Stevens Hall was renovated in 2019 after years of neglect. The building is part of the former Maine Industrial School for Girls Complex (also known as the Stevens School Campus) in Hallowell. Tykie Molloy worked as the school nurse in this building from 1969 until the school closed in 1976. She is part of a panel of former Stevens School employees that will speak about their memories of the School for Girls on May 5. Submitted photo

A panel of four former Stevens School employees plan to speak about their experiences there during “Stevens School Reflections,” a program set for 6 p.m. Friday, May 5 at Hubbard Free Library, 115 Second St. in Hallowell.

In addition, State Archivist Kate McBrien and State Historian Earle Shettleworth will discuss historical documents.

The program is the second the library has held on the school. The first, “Stevens School: The Past, Present and Future of Stevens Commons,” was held last fall and is available at

News release is from Elaine Apostola, Hubbard Board of Trustees

When Nona Thompson was 22 years old she left her home economics teaching position in Portland and swore she would never teach again. Then she found her niche at the Stevens School for troubled girls and immediately became the new sewing teacher there, according to a news release from Elaine Apostola, Hubbard Board of Trustees.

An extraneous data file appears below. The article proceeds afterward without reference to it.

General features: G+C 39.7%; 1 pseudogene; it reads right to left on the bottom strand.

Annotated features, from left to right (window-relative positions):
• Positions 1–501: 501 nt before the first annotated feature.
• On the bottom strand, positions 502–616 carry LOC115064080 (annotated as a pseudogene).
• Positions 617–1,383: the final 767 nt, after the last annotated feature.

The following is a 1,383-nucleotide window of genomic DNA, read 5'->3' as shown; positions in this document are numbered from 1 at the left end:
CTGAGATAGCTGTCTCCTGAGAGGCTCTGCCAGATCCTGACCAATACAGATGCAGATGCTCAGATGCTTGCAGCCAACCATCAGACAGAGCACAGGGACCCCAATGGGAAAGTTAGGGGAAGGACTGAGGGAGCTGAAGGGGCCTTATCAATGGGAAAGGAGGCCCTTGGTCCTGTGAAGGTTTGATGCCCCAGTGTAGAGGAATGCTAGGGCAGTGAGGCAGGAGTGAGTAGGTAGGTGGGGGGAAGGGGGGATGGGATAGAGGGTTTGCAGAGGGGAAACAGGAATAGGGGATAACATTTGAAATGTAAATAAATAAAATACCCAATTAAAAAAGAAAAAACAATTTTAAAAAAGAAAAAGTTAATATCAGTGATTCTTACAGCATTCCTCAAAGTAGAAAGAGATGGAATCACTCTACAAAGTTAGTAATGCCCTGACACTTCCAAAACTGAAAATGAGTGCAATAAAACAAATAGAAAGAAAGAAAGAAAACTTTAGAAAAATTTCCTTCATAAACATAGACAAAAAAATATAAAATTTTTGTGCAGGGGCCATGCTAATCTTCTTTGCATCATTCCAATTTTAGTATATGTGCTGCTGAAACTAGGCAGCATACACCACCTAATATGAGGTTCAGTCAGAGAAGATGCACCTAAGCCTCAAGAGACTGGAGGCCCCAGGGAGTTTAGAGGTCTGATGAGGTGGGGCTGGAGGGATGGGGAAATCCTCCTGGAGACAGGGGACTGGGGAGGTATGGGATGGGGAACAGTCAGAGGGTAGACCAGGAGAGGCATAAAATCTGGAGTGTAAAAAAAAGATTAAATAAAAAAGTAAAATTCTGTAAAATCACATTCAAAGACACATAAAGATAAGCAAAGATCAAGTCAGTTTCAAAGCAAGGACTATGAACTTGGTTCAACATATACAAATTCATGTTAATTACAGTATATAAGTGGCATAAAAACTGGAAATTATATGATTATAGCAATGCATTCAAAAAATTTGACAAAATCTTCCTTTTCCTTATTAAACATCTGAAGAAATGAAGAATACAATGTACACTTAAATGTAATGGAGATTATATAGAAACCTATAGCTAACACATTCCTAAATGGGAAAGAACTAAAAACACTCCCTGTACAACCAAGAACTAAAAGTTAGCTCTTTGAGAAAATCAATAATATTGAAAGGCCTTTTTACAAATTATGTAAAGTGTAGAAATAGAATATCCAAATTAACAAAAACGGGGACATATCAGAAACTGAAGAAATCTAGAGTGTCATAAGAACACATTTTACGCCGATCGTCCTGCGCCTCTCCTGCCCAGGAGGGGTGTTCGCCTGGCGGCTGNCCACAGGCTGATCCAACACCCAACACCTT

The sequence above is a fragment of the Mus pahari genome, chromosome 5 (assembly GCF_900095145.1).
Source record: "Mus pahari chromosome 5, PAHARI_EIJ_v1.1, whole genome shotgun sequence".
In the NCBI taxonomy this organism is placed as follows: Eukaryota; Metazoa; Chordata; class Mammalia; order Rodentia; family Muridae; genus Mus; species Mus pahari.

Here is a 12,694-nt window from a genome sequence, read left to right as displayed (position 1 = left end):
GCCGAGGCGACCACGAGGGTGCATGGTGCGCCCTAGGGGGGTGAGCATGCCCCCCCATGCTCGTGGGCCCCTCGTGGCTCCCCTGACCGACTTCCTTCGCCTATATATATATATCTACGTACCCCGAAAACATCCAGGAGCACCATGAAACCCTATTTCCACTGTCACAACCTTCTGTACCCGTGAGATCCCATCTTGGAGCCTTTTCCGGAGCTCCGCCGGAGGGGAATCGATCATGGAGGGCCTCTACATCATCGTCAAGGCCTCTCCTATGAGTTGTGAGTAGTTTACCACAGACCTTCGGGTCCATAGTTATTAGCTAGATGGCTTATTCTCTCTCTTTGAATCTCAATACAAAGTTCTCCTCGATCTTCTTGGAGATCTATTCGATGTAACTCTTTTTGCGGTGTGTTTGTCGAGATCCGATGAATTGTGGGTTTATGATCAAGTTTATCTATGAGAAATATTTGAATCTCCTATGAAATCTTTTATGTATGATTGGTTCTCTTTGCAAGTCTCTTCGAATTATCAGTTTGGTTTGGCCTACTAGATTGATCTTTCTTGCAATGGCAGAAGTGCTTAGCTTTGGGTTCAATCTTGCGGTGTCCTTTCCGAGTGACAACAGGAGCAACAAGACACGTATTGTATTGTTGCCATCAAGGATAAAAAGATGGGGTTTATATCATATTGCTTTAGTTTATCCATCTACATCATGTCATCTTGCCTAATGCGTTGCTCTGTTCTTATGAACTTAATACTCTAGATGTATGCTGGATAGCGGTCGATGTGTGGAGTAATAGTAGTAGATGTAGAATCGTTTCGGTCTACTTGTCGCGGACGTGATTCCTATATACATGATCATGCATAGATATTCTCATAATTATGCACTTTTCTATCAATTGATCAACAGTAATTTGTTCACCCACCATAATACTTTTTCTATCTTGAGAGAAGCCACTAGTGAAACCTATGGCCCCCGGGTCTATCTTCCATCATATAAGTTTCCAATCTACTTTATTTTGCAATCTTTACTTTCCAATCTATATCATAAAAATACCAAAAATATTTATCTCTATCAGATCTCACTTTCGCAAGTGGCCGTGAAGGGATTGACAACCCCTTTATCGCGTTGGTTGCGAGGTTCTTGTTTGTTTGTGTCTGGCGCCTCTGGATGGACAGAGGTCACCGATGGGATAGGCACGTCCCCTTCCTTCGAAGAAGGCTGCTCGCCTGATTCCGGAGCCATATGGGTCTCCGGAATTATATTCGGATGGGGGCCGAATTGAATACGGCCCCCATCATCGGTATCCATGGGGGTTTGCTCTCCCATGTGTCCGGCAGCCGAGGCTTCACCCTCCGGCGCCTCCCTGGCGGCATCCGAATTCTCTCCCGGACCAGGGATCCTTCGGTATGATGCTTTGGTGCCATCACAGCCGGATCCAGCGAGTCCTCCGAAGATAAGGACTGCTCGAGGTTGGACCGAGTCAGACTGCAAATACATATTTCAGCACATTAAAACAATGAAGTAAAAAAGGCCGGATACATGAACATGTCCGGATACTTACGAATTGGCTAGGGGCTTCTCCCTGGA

When her federally funded position ended, Thompson was offered a two-year position at the Women’s Correctional Center in Skowhegan. She then returned to Stevens as the only female director in the state of “Programs for the Disadvantaged.”


Stevens had been chosen as one of the 50 sites in Maine, so back she went to the Stevens School as teacher/program director for four years before she went off to graduate school. She was involved with the Stevens School for about six years.

Mary Moody moved to Hallowell right out of college in 1969 to teach at the Stevens School. She taught home economics to girls from seventh grade through high school. She worked at the school in various positions until it closed in 1976.

Moody brought some of her students to the State Convention for Future Homemakers of America and wrote a cookbook with the girls. She has fond memories of basketball game between the staff and the girls on Friday nights.

Tykie Molloy also arrived at Stevens in 1969 and served as the school nurse. She and her husband Mike, who was a teacher then an administrator at the school, worked there until it closed. Their children also attended the “Snoopy School” — a preschool program for children in the Hallowell community. The Stevens girls, supervised by staff, worked at the preschool.

Former state legislator Susan Deschambault has fond memories of the young girls, adult women, staff and the facility. She worked at Stevens as a training school counselor and social worker from 1972 until the girls were transferred to the South Portland’s Boys Training Center in 1976. She remained with the Maine Department of Corrections until retiring in 2015, having transferred with the adult females to what is now known as the Maine Correctional Center.



Check out other upcoming area events!

filed under: